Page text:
GENDER ROLES

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GENDER ROLES Powered By Docstoc
					GENDER ROLES
              Sex refers to
               biological differences
               between males and
               females;
              Gender refers to the
               cultural expectations
               attached to feminine
               and masculine roles.
   The socio-biological view
   (Biological determinism)
                          Gender roles are biologically
                           determined and are, therefore,
                           fixed and unchangeable.
                          Wilson: Males are genetically
                           programmed to be more
                           promiscuous; females are
                           prone to remain loyal to one
        Write
                           partner.
 down stereotypical       Fox - history shows that men
characteristics of men     are hunters, while women are
     and women             nurturers.
   Goldberg - males
    have an in- built
    dominance tendency
   NB. This view has
    gained increasing
    credibility in recent
    years (ref “Why men
    don’t iron).
Consensus theory
 Parsons: In the family, men tend to
  perform the instrumental tasks (a
  concern with achieving a task or goal) and
  women perform expressive tasks
  (concerned with affection and emotion]
 The consensus view is that these gender
  roles are natural, inevitable and functional.
The Feminist view
 In most societies there is gender inequality
  and women tend to be the losers in terms
  of power, status and pay.
 This system of gender inequality benefits
  men at the expense of women.
The Feminist view
       Friedan: It was not women’s
        biology that held them back
        from competing with men on
        equal terms, but the feminine
        mystique
       This was an ideology that
        defined what it was to be truly
        feminine, e.g. sensitive,
        intuitive. BUT this implies
        that women are not naturally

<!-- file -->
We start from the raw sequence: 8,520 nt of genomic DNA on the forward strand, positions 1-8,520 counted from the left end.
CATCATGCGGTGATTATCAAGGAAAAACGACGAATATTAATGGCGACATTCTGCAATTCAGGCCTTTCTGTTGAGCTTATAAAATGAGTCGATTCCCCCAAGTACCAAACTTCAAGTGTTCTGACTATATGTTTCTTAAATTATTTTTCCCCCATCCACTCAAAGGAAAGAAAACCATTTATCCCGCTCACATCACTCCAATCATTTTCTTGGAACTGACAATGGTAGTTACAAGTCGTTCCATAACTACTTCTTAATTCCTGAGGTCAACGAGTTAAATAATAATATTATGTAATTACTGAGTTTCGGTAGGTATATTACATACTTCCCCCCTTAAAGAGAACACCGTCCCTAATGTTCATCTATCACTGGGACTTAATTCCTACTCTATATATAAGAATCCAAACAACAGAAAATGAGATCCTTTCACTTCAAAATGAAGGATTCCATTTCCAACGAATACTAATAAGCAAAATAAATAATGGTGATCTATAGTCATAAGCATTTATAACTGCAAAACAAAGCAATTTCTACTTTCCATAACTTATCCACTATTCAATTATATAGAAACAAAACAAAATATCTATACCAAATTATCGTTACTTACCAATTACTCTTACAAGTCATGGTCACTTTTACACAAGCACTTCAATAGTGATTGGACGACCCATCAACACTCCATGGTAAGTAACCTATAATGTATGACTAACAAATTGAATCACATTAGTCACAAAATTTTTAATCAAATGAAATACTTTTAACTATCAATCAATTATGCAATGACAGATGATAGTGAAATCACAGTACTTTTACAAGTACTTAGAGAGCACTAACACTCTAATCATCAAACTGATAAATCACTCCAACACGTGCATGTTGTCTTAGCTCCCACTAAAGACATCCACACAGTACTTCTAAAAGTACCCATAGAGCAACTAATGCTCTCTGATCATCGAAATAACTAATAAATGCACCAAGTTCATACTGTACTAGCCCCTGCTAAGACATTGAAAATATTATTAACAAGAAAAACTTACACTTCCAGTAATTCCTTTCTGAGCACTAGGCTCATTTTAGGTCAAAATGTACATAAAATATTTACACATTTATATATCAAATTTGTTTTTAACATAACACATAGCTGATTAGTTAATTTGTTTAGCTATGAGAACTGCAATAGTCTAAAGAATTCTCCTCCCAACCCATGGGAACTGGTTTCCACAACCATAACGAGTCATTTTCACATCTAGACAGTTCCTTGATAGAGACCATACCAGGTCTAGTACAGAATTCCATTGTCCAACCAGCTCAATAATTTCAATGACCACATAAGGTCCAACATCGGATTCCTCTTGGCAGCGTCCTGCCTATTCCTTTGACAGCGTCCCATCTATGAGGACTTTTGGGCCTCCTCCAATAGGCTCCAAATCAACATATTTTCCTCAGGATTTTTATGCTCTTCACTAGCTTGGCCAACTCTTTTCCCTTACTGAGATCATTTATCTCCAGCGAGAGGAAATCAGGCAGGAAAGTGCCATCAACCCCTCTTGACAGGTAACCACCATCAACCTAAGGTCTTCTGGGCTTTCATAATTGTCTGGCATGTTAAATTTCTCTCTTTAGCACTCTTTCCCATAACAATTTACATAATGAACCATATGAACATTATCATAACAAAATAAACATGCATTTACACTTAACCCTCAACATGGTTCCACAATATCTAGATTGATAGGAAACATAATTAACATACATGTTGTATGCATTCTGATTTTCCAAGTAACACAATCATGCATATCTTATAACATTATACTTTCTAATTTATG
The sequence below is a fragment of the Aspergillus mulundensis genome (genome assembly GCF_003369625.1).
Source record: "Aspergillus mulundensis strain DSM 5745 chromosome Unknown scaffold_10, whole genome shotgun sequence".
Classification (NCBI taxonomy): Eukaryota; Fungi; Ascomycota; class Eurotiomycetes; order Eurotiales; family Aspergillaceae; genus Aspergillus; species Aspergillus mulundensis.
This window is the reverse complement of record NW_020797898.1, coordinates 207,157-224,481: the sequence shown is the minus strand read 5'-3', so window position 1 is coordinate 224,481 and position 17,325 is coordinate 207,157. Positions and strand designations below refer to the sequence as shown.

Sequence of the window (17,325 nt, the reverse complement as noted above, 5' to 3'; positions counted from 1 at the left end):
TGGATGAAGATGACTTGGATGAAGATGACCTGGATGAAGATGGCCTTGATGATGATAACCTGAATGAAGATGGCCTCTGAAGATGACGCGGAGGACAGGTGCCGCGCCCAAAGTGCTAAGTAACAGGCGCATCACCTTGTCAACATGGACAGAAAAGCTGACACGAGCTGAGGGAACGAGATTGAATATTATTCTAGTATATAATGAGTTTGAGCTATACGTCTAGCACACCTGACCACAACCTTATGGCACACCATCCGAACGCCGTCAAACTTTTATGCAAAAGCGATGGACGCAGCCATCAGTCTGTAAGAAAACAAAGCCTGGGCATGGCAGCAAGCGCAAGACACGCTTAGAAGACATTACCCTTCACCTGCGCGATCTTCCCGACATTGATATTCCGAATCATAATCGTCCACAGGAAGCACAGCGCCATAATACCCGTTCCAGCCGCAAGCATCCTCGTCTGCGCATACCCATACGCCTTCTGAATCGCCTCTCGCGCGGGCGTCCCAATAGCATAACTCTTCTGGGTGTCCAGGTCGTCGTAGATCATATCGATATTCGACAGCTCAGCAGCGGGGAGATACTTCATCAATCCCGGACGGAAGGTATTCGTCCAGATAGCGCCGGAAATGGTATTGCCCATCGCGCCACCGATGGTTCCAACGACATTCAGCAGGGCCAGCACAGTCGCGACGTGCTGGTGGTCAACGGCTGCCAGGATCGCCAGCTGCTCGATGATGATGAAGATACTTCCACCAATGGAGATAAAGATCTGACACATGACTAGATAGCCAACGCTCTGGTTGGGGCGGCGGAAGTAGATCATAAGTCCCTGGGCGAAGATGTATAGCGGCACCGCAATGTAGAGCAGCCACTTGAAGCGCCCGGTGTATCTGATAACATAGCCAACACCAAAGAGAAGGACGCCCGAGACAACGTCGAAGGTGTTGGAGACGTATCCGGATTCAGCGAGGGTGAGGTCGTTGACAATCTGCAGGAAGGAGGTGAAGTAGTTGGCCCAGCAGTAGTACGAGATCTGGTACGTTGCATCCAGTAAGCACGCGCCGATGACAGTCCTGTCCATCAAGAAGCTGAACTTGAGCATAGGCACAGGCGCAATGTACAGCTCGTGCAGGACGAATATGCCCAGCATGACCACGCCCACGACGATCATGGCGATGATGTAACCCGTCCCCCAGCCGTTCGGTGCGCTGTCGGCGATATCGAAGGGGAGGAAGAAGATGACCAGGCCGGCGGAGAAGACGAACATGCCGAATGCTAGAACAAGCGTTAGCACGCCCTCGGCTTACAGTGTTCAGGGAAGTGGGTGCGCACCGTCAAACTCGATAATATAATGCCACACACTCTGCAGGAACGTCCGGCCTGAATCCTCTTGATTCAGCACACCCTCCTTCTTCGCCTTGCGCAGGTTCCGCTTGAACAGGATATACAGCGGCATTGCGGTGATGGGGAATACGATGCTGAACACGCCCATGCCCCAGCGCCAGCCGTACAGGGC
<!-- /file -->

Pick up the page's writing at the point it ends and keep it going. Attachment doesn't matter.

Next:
rational, logical and assertive.
The feminist view (continuted)
 Friedan argued that the feminine mystique
  prevented women from seeing their
  potential and kept them locked in their
  roles as as wives, mothers and carers.
 Kate Millett: developed the concept of
  Patriarchy: male domination. She argued
  that the oppression and exploitation of
  women by men are build into every aspect
  of the way society is organised.
    Cross-cultural evidence about Gender
        (Social Constructionism)
Gender is based on ‘nurture’ – socialisation and social
environment- Each society creates its own set of gender
expectations. Can you think if any examples that
illustrate this?
   Ann Oakley -the Mbuti Pygmies of the Congo
    have very little division of labour by sex; men
    and women hunt together and share
    responsibility for childcare.
   Margaret Mead - differences in childrearing
    techniques in three New Guinea tribes – extract
    from soc in focus page 40.
Gender as Socially constructed
 On the basis of cross-cultural evidence, it
  is difficult to conclude that differences
  between women and men in social roles
  are purely the result of biology.
 Sociologists have therefore explored the
  role of culture in shaping male and female
  gender identities.
 In particular, the part played by gender
  socialisation.
GENDER ROLE
SOCIALISATION
    Much of our identity and
     behaviour is the result of
     experiences of interaction with
     other people, especially during
     childhood.
    Our gender identity is no
     exception. Gender expectations
     are transmitted to the next
     generation through gender role
     socialisation.
      Gender role Socialisation:
            The Family
   Gender identity stems from:
   imitation of parental role models;
   parents rewarding gender-appropriate
    behaviour (manipulation);
   parents discouraging gender-inappropriate
    behaviour;
   Parents adopting different modes of speech
    and terms of endearment depending on the
    gender of the child;
The Family (continued)
   Mothers’ preoccupation with female children’s
    appearance;
   Parents giving children gender-specific toys,
    books and games (canalisation);